What happened at Labour’s 2019 ‘Clause V’ manifesto meeting

© Twitter/@jeremycorbyn

Members of the national executive committee (NEC), shadow cabinet and trade unions met to agree the 2019 general election manifesto on Saturday. Phones and electronic devices were handed in and numbered copies of the manifesto were handed out. Attendees had two hours to read the draft manifesto. Then people went through each section, with the relevant shadow cabinet member answering questions and responding to comments and suggestions.

Generally, suggestions were agreed and incorporated into the final draft. If there were areas of disagreement, the relevant parties would get together to reach consensus. The process worked very smoothly and, at six hours, it was pretty speedy for an NEC meeting. Each different section of the NEC put forward constructive and useful suggestions and amendments. It was good to see these many of these suggestions make it into the final draft.

Jeremy Corbyn opened the meeting with his leader’s report. He congratulated Tim Roache on being re-elected as general secretary of the GMB. He joked that it might be all Arsenal are winning this season (sadly, probably true). Jeremy thanked staff for all their hand work on the general election so far, and thanked Andrew Fisher and everyone in the policy team for their work on the manifesto.

Jeremy also thanked members and activists for the epic campaigning activity around the country. By day 19, Jeremy had visited 27 constituencies, knocking on doors, giving interviews and holding rallies. He noted the enthusiasm of members to put forward an agenda and manifesto that will change people’s lives. Jeremy talked about the importance of bringing together people who have voted Leave and Remain. This election is about far more than just Brexit – it is about the future of the UK and the kind of country and society we want to be. Jeremy talked about how people deserve far better than the status quo, and that real change is possible.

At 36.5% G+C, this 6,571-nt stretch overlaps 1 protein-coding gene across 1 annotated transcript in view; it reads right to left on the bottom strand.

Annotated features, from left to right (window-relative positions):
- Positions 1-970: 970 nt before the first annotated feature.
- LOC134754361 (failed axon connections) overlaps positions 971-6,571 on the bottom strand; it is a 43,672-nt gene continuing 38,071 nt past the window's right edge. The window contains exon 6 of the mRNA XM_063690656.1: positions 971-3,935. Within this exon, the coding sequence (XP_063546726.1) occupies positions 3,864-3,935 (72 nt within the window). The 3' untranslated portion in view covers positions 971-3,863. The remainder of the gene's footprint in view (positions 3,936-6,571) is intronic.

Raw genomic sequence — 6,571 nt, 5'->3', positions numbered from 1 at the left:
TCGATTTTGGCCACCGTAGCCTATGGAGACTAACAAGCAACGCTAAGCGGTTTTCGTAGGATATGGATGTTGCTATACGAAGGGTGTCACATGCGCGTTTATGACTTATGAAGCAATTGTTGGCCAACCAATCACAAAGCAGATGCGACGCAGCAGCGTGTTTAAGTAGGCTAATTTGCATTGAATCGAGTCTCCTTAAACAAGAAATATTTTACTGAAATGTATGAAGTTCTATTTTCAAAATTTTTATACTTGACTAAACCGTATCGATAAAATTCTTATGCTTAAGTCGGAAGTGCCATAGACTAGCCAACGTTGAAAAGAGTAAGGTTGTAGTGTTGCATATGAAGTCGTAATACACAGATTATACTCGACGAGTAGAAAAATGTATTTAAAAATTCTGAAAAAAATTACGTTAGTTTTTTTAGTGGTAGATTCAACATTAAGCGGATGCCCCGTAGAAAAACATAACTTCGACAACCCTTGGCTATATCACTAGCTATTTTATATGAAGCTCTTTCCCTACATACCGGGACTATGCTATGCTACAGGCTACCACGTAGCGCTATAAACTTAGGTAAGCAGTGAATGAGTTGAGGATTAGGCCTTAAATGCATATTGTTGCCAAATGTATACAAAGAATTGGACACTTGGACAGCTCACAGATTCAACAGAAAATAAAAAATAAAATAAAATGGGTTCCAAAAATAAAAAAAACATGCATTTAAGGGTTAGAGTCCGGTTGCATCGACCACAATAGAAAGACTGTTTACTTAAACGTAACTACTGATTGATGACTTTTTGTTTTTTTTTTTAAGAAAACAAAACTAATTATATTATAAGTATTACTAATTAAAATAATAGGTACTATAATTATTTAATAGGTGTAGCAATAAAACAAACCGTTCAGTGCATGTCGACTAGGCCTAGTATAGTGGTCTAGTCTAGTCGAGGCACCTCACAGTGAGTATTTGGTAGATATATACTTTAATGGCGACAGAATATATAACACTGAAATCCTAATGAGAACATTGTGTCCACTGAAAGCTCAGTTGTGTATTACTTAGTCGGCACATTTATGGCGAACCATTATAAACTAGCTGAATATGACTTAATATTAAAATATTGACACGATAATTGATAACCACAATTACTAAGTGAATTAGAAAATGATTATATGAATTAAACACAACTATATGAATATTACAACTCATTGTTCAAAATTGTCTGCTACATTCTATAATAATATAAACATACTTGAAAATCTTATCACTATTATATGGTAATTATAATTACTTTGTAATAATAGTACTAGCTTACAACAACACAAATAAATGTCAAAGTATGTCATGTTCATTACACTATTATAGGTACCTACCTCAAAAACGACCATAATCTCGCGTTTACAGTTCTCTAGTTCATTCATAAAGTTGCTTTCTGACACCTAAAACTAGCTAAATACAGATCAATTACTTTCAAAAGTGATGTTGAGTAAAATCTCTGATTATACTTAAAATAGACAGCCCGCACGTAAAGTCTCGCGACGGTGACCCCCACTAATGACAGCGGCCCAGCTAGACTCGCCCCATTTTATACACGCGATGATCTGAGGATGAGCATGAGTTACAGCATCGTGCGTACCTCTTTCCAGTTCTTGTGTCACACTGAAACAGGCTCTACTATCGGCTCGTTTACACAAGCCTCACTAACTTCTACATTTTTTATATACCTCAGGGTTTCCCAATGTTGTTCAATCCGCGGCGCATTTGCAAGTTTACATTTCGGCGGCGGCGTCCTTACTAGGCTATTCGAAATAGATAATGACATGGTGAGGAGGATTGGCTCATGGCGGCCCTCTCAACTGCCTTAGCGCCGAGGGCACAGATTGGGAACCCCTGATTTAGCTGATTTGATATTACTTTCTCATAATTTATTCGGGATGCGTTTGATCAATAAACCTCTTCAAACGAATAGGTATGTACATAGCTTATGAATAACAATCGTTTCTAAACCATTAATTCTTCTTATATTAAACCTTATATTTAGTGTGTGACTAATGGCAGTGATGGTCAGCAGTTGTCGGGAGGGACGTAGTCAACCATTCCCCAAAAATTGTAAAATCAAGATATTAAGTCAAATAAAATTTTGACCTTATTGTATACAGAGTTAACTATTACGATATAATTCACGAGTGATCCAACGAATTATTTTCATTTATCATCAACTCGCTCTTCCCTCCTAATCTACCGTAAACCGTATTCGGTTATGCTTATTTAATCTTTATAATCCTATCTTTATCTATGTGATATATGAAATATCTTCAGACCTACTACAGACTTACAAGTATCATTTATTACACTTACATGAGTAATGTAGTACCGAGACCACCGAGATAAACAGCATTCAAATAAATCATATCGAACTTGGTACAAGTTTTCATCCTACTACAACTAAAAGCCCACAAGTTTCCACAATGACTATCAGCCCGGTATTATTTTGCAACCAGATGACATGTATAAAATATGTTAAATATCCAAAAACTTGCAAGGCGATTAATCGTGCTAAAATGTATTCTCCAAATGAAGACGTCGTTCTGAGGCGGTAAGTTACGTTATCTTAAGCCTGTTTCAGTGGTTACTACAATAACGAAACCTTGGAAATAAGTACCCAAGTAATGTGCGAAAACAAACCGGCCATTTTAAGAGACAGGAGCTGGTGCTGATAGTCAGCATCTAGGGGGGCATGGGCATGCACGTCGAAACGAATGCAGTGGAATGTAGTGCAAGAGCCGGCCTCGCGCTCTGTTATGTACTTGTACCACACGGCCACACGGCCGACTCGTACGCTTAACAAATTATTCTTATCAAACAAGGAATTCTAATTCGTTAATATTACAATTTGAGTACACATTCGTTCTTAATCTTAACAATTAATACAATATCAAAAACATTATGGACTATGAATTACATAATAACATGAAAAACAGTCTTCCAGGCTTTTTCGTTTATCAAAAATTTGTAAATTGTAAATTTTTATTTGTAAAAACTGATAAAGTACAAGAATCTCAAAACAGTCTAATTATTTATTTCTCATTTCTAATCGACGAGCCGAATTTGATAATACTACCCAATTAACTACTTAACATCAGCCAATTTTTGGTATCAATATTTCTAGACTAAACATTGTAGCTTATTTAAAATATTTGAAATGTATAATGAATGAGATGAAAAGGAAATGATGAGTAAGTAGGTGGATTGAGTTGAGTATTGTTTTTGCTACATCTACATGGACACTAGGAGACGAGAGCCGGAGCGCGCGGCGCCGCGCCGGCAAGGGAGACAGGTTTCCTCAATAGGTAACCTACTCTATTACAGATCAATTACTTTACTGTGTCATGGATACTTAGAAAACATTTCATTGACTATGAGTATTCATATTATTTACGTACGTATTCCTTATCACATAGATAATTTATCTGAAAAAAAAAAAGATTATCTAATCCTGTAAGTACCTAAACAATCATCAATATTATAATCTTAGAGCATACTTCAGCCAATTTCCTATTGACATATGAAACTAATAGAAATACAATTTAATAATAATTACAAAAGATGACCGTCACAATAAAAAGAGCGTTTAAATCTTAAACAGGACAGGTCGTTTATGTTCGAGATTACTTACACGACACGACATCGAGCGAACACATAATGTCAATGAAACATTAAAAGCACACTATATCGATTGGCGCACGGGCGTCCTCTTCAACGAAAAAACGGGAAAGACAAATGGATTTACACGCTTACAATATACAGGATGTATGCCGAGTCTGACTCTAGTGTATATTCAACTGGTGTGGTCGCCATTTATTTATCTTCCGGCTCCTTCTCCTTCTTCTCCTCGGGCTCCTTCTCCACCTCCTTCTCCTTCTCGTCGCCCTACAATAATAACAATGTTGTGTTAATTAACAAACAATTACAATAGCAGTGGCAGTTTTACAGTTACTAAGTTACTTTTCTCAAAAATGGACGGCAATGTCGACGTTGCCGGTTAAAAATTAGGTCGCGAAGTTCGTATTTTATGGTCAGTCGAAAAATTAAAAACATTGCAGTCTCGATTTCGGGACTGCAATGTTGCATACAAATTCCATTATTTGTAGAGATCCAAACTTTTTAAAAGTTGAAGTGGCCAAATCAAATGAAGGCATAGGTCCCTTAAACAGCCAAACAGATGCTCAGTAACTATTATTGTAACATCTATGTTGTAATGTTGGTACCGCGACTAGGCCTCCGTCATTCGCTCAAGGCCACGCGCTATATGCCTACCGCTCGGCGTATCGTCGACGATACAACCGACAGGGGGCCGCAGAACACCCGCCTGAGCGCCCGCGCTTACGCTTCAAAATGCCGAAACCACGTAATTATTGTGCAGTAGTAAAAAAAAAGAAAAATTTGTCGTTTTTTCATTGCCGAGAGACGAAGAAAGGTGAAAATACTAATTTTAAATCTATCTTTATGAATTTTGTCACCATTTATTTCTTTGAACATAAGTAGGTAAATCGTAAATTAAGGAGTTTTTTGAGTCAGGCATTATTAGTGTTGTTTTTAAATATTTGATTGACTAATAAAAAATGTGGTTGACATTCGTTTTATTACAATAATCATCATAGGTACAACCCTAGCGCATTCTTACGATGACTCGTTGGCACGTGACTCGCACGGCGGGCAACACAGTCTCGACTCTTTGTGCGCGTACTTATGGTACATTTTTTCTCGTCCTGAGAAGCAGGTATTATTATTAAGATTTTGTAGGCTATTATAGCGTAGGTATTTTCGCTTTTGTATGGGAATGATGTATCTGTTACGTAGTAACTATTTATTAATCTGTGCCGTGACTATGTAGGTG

John McDonnell spoke about the finances for the manifesto and how everything is fully costed and deliverable. The spending commitments in the manifesto address the decade of chronic underinvestment in the NHS, housing, schools, councils and infrastructure. This investment will grow the economy and drastically improve services and people’s quality of life. In some areas, the Tory cuts have ended up costing far more.

The meeting unanimously agreed the manifesto. I am proud to have played a small part in drafting this one, as well as our manifestos in 2015 and 2017. All three have contained inspiring policies that would radically improve life in the UK. This manifesto is ambitious, inspiring and positive. We have the policies – now we need to win the general election so they can become a reality.

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